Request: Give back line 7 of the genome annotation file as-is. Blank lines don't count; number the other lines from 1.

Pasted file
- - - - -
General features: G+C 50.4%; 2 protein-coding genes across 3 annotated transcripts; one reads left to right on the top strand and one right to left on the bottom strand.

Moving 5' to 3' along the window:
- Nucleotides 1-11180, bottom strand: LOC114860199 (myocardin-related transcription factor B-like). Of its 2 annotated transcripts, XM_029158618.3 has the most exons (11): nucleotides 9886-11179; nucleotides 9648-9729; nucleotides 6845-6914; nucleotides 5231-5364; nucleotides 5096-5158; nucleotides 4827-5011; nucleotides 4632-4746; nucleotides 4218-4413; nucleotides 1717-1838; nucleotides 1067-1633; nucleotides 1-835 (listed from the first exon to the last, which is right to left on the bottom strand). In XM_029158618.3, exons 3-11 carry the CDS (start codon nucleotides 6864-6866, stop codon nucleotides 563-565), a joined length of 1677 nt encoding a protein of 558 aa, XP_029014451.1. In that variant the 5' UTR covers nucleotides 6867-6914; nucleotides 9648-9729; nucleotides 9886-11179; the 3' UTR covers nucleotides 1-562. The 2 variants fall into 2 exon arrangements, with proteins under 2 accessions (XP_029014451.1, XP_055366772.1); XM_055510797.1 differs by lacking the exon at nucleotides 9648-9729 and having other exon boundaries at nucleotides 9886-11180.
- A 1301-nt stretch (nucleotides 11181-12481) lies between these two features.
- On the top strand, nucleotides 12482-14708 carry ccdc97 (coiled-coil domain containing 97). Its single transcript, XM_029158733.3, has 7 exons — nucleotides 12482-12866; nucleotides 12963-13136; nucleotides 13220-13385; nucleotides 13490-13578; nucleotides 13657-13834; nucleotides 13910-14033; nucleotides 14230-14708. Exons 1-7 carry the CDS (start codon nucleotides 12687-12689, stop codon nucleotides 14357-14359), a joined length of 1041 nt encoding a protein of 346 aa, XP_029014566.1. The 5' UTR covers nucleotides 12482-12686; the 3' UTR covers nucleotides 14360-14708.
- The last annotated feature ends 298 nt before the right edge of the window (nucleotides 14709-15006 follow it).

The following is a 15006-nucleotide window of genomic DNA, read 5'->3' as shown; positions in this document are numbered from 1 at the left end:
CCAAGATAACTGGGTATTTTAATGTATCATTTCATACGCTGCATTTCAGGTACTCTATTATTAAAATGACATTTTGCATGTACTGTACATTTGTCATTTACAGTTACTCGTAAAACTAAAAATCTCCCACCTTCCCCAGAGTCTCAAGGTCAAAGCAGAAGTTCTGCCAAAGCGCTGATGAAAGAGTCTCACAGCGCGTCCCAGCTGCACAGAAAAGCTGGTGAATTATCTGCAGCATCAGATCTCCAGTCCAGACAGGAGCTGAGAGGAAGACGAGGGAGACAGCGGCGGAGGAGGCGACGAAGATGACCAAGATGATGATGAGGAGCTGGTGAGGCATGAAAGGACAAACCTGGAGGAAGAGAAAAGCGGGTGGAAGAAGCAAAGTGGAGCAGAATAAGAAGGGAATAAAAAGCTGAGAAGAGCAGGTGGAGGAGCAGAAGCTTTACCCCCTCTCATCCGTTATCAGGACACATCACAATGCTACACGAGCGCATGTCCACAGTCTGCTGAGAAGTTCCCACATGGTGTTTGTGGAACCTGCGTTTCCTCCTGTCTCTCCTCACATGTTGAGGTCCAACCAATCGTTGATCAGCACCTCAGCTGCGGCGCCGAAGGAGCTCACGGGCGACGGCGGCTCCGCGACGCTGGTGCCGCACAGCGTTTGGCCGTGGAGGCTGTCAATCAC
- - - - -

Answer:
The following is a 15006-nucleotide window of genomic DNA, read 5'->3' as shown; positions in this document are numbered from 1 at the left end: